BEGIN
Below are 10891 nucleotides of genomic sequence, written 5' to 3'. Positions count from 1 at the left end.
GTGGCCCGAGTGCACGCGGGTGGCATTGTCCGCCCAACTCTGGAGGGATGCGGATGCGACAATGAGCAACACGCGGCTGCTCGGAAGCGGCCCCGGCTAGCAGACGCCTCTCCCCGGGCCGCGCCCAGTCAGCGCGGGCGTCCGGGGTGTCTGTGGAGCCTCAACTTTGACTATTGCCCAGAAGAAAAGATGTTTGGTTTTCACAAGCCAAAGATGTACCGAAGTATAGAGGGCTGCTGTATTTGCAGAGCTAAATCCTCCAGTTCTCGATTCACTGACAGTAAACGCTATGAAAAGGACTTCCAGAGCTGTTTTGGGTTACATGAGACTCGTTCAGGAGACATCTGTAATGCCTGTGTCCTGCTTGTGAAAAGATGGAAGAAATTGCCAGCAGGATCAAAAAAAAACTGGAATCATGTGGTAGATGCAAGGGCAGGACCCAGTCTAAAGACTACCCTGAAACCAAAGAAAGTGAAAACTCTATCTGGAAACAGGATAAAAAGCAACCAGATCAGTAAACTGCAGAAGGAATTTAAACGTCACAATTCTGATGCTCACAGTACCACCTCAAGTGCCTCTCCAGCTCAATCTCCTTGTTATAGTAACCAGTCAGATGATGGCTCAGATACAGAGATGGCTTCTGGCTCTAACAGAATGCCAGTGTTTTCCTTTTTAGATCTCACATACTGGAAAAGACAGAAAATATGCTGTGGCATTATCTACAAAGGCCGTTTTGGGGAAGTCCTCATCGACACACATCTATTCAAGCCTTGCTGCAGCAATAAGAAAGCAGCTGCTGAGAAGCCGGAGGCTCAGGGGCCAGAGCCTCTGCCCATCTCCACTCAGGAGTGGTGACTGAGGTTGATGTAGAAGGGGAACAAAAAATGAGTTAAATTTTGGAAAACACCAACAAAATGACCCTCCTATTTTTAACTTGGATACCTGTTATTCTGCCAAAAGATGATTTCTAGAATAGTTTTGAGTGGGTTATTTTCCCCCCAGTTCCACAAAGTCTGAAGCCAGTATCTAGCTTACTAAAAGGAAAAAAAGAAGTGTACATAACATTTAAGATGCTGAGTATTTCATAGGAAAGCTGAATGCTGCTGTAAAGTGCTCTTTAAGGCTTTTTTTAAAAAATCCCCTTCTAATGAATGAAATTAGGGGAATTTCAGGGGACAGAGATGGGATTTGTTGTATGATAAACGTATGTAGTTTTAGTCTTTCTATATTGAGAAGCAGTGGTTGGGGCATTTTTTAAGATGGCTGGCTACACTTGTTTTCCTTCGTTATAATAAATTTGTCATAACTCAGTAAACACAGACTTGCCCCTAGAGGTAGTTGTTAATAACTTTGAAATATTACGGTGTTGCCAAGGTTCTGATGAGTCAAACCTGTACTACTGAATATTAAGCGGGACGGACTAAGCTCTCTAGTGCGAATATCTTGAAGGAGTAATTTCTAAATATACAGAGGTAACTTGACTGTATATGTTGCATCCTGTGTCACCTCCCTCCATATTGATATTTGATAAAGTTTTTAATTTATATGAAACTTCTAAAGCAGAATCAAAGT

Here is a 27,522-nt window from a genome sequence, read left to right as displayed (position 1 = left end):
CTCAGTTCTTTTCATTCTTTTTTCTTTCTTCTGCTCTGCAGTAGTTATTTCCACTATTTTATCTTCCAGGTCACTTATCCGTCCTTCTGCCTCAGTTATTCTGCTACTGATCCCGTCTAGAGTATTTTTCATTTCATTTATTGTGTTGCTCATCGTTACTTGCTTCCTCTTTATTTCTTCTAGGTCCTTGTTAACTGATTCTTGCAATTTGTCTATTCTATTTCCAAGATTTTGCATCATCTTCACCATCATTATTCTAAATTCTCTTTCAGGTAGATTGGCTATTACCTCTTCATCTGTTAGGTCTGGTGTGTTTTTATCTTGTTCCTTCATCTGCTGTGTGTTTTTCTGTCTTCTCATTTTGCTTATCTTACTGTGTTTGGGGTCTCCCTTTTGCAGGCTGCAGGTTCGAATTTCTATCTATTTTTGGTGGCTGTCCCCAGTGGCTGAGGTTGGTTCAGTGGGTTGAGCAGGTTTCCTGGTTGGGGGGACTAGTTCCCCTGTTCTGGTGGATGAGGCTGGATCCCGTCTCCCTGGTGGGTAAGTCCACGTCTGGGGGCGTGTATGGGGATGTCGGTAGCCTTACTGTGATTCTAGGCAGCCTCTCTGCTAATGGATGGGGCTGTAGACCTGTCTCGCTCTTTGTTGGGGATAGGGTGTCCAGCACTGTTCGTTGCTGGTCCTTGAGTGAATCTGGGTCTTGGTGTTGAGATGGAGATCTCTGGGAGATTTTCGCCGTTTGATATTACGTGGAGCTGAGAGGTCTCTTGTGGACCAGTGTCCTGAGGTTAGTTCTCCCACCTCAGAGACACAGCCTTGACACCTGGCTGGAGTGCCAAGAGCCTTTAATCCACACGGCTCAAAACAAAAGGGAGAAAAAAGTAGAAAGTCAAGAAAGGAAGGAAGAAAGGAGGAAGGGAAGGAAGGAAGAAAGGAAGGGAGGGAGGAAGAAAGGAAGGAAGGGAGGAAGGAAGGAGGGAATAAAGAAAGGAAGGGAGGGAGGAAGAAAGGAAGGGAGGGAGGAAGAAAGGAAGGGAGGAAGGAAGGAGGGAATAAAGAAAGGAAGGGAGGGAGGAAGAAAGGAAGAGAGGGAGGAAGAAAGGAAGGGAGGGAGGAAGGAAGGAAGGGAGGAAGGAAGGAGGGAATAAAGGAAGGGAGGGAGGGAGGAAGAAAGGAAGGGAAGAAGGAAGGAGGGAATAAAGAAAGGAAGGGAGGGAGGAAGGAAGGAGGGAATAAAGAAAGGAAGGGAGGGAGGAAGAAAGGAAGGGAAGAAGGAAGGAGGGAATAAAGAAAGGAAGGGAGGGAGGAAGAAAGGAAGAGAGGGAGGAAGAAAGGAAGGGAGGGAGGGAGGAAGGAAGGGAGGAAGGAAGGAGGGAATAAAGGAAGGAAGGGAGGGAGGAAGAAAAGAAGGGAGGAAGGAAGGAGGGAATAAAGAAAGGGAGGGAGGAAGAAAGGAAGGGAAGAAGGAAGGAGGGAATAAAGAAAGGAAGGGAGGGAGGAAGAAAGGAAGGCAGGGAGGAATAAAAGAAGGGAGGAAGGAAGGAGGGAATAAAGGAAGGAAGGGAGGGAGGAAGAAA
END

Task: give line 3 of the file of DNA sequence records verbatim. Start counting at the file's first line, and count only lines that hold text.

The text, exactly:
Here is a 27,522-nt window from a genome sequence, read left to right as displayed (position 1 = left end):